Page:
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Drug sales becoming a problem at universities

Posted on December 10, 2010 12:00 AM EST

Recent reports indicate that more and more college students are selling drugs to other students to make extra money. Five Columbia University students were arrested for selling LSD to other students on campus. Most of the drug sales occurred in fraternity houses. All of the students are represented by criminal lawyers who entered not guilty pleas on their client's behalf. Other universities have had their share of bad publicity regarding students engaging in the unlawful sale of drugs. The other institutions involved include the University of Miami, Georgetown University, the University of Illinois and San Diego State University.

A University of Miami student-athlete was recently arrested for selling marijuana to an undercover officer. The Miami criminal lawyer representing the student met with prosecutors and was able to convince them to allow the defendant to enroll in the drug court program. The drug court program is a year-long and very onerous means to successfully resolve a drug possession case. Defendants are required to participate in out-patient treatment, attend narcotics anonymous sessions, provide monthly urine samples and attend court once a month for a status hearing. While difficult, the program will enable the defendant to receive a nolle pros and dismissal of the charges by the state if the program is successfully completed. The University of Miami student was exceptionally lucky to be enrolled in the program as defendants generally must be charged with drug possession rather than drug sale to participate in drug court.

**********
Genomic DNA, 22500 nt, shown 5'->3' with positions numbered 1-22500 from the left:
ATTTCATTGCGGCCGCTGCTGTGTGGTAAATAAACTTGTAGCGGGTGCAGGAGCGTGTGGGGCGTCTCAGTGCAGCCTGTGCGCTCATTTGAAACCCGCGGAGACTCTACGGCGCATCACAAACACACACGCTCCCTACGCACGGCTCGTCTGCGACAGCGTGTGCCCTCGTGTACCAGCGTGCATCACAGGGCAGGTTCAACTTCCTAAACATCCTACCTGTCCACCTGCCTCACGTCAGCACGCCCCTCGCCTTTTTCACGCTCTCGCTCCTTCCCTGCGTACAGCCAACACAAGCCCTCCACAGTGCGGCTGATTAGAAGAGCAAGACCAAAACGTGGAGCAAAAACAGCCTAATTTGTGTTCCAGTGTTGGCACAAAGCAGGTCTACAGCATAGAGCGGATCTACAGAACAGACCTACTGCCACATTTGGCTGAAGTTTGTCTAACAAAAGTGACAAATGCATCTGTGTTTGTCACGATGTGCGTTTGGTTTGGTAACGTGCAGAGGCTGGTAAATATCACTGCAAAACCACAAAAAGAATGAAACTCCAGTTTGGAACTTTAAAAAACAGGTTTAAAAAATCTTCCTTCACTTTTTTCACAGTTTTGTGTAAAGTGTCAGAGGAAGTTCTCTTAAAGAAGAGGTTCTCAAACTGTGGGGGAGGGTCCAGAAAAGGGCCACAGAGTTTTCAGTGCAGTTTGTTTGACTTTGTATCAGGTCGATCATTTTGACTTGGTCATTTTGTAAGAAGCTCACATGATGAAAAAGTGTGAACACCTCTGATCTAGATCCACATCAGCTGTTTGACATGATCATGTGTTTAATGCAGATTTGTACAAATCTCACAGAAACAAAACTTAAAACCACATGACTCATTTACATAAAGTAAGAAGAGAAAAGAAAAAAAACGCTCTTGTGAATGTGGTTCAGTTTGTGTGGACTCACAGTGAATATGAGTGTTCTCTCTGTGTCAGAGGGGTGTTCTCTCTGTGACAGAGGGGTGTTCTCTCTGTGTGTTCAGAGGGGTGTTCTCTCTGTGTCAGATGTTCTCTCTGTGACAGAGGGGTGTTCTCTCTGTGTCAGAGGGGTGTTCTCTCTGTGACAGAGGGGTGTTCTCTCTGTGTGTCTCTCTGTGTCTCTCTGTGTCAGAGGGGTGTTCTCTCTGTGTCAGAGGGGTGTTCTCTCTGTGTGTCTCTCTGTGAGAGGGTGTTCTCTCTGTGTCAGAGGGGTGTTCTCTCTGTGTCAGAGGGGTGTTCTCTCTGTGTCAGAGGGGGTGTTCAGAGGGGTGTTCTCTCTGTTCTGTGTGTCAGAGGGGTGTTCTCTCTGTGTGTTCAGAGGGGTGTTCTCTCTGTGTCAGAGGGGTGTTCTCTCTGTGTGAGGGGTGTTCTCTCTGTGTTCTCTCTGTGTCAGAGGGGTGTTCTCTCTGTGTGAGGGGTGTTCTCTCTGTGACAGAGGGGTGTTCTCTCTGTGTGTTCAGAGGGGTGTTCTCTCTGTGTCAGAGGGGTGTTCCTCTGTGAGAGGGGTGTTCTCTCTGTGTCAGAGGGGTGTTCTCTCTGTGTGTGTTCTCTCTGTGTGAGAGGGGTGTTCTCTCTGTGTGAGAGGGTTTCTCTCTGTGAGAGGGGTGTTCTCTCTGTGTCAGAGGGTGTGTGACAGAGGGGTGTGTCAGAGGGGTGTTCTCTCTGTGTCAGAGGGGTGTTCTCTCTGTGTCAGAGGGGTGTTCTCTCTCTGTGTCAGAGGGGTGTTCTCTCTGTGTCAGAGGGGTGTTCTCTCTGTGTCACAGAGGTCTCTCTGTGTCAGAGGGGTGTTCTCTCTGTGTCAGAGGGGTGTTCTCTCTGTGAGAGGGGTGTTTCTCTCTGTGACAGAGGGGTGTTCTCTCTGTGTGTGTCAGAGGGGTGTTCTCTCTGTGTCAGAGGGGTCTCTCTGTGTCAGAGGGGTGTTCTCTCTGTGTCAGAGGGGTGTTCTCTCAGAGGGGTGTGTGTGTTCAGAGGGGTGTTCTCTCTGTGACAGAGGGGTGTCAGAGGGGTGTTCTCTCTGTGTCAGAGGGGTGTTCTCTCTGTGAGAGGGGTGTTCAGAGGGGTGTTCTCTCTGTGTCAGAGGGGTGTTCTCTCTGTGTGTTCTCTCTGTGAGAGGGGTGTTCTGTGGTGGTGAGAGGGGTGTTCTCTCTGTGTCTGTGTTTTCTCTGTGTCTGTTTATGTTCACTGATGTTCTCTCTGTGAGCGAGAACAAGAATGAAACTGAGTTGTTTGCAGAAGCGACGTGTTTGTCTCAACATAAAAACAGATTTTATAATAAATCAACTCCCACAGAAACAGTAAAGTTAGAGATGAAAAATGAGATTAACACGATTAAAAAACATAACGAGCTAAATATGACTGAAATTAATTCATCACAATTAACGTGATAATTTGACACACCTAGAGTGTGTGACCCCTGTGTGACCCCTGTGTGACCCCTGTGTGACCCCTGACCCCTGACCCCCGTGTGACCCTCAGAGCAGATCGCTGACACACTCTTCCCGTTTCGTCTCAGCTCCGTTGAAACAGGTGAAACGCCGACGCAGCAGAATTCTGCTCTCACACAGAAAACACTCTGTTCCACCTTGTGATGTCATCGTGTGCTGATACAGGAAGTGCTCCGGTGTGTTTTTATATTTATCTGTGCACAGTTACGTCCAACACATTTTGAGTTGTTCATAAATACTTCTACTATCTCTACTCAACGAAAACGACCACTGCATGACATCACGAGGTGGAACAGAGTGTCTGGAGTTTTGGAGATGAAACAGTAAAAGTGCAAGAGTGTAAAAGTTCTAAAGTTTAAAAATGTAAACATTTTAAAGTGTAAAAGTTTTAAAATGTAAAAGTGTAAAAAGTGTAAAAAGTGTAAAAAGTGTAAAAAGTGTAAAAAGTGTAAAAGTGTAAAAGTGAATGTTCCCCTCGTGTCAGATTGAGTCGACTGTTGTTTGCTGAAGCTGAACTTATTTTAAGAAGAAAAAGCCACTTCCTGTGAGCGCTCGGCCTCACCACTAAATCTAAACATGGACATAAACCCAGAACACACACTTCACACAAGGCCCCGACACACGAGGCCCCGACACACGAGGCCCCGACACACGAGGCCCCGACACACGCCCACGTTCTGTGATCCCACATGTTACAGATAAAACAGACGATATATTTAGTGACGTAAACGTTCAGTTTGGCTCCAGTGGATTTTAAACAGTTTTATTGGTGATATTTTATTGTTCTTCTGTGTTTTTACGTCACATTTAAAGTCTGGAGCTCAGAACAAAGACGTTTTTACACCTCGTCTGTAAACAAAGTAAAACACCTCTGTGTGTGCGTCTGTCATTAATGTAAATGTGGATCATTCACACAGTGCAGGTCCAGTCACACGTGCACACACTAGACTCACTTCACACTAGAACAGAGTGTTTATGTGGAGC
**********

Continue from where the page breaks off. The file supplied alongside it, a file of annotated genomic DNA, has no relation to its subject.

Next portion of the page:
At Georgetown University, 3 students turned their dorm room into a methamphetamine lab. The students were arrested and charged, while 400 innocent student had to be evacuated as the lab was causing a significant health concern. Under the laws in the District of Columbia, the defendants are facing up to 20 years in prison and a $1 million fine. Under the laws of the State of Florida, these students would be facing significant prison time for trafficking in methamphetamines. Anyone in possession of 4 to 14 grams of the illegal substance is facing a 3 year prison sentence. Possession of 14 to 28 grams carries a seven year sentence and possession in excess of 28 grams carries a 15 year prison sentence. All drug trafficking crimes in Florida are first degree felonies punishable up to 30 years in prison.

At the University of Illinois, 21 students were arrested on charges of felony possession of marijuana and cocaine possession. At San Diego State University, 75 students were arrested with law enforcement recovering two kilos of cocaine, marijuana, ecstasy, prescription medications and mushrooms. College students that are arrested for drug possession, drug sale, or drug trafficking should hire a criminal defense law firm with experience in defending narcotics offenses to defend the charges. Convictions can result in lengthy term of prison and at a minimum can destroy the lives of students as a poor result can limit their ability to obtain an education and employment in the future.

Students Arrested for Selling Drugs at Columbia University, Associated Content.com December, 9, 2010.
Categories: Drug Offenses